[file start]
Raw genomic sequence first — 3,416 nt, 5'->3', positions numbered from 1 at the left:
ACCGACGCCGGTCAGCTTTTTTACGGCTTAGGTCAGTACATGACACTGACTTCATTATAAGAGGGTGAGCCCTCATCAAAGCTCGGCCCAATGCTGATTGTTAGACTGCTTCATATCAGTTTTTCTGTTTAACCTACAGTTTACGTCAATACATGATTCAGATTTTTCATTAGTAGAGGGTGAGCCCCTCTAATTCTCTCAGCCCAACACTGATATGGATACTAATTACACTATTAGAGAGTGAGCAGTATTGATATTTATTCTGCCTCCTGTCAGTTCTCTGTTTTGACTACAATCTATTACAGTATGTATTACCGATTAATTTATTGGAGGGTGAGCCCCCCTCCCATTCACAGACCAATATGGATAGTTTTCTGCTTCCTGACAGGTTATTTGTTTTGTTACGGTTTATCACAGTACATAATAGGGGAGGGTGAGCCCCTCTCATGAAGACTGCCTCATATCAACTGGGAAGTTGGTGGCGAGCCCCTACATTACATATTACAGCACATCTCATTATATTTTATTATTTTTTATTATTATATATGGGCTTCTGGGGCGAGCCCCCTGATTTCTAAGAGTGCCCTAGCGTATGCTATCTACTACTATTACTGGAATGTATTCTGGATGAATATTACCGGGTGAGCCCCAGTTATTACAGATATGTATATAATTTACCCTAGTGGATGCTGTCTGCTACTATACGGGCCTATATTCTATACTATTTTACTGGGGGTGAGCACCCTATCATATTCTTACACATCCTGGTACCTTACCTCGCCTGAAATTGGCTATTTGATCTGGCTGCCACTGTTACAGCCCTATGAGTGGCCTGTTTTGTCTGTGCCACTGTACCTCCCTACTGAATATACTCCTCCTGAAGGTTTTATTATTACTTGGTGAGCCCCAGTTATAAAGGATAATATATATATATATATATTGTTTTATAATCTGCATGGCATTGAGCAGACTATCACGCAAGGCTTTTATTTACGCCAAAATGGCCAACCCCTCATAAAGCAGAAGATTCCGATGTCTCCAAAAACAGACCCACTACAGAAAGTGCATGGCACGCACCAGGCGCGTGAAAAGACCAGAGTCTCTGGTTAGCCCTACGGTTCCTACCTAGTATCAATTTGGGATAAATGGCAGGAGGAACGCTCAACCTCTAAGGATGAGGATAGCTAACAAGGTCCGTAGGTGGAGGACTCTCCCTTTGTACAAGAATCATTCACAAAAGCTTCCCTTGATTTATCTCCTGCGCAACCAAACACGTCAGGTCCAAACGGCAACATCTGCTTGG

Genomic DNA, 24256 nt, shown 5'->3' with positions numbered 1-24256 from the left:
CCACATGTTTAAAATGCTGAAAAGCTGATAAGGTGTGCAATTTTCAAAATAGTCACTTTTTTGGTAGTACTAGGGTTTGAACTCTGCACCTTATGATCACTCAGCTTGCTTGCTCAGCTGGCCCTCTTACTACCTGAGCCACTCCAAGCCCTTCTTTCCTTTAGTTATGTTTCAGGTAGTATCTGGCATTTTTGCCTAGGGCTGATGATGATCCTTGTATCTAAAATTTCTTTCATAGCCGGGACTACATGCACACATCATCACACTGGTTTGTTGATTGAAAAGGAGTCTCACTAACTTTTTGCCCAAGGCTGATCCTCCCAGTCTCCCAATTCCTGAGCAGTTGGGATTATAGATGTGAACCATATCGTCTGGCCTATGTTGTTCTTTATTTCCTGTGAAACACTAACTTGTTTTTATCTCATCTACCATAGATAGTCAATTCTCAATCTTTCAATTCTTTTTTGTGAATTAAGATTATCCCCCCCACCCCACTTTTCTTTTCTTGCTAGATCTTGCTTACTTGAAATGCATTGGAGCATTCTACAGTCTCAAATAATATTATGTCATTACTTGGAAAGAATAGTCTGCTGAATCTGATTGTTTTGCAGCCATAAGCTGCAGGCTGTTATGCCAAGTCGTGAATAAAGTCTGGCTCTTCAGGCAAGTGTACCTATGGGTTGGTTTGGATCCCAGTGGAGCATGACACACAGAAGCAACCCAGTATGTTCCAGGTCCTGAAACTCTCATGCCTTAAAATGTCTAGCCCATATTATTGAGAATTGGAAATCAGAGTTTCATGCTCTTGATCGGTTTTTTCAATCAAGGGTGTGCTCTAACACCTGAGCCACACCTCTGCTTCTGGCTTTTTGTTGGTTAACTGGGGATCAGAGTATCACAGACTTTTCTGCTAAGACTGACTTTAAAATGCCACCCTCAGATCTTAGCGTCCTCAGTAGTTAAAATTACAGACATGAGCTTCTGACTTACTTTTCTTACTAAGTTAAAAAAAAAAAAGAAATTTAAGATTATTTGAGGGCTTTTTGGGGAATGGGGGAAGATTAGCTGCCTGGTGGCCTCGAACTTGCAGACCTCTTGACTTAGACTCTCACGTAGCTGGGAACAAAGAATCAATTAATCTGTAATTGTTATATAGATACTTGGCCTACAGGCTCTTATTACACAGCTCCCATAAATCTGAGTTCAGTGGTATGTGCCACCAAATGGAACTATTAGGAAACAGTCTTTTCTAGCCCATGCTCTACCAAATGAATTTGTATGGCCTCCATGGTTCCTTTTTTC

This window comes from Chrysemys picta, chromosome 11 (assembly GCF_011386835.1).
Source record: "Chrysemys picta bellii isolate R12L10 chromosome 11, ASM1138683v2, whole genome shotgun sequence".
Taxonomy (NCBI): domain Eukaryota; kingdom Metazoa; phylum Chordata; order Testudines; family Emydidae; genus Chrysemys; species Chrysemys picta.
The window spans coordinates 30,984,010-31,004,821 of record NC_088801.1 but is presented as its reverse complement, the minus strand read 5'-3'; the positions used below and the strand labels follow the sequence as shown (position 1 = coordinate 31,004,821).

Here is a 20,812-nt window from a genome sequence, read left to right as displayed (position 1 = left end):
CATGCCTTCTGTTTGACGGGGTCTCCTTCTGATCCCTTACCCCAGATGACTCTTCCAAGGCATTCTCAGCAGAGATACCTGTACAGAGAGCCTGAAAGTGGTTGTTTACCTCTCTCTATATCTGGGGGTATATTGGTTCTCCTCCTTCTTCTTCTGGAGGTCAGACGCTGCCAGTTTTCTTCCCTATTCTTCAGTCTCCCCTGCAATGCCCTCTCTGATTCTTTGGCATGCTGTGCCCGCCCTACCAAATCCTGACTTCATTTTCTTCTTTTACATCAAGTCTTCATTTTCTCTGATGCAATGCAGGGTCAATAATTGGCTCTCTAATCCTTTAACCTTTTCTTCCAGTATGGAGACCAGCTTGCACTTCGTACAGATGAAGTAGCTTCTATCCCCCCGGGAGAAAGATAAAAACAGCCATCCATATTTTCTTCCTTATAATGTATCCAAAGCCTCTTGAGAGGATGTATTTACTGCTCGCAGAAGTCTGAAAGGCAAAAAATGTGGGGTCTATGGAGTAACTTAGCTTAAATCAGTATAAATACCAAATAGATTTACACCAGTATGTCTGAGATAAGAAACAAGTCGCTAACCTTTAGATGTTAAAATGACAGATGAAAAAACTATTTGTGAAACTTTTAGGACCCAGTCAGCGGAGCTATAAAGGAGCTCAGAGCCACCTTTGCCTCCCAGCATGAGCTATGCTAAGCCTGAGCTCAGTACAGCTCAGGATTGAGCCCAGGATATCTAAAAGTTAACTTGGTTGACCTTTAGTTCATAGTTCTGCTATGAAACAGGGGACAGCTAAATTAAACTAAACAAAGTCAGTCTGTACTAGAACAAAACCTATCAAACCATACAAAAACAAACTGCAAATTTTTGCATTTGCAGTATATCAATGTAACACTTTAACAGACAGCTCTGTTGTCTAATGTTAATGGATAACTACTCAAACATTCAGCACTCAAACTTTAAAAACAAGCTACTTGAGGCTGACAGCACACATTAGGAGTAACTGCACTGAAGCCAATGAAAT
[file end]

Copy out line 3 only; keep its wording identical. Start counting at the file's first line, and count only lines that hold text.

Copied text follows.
Genomic DNA, 24256 nt, shown 5'->3' with positions numbered 1-24256 from the left: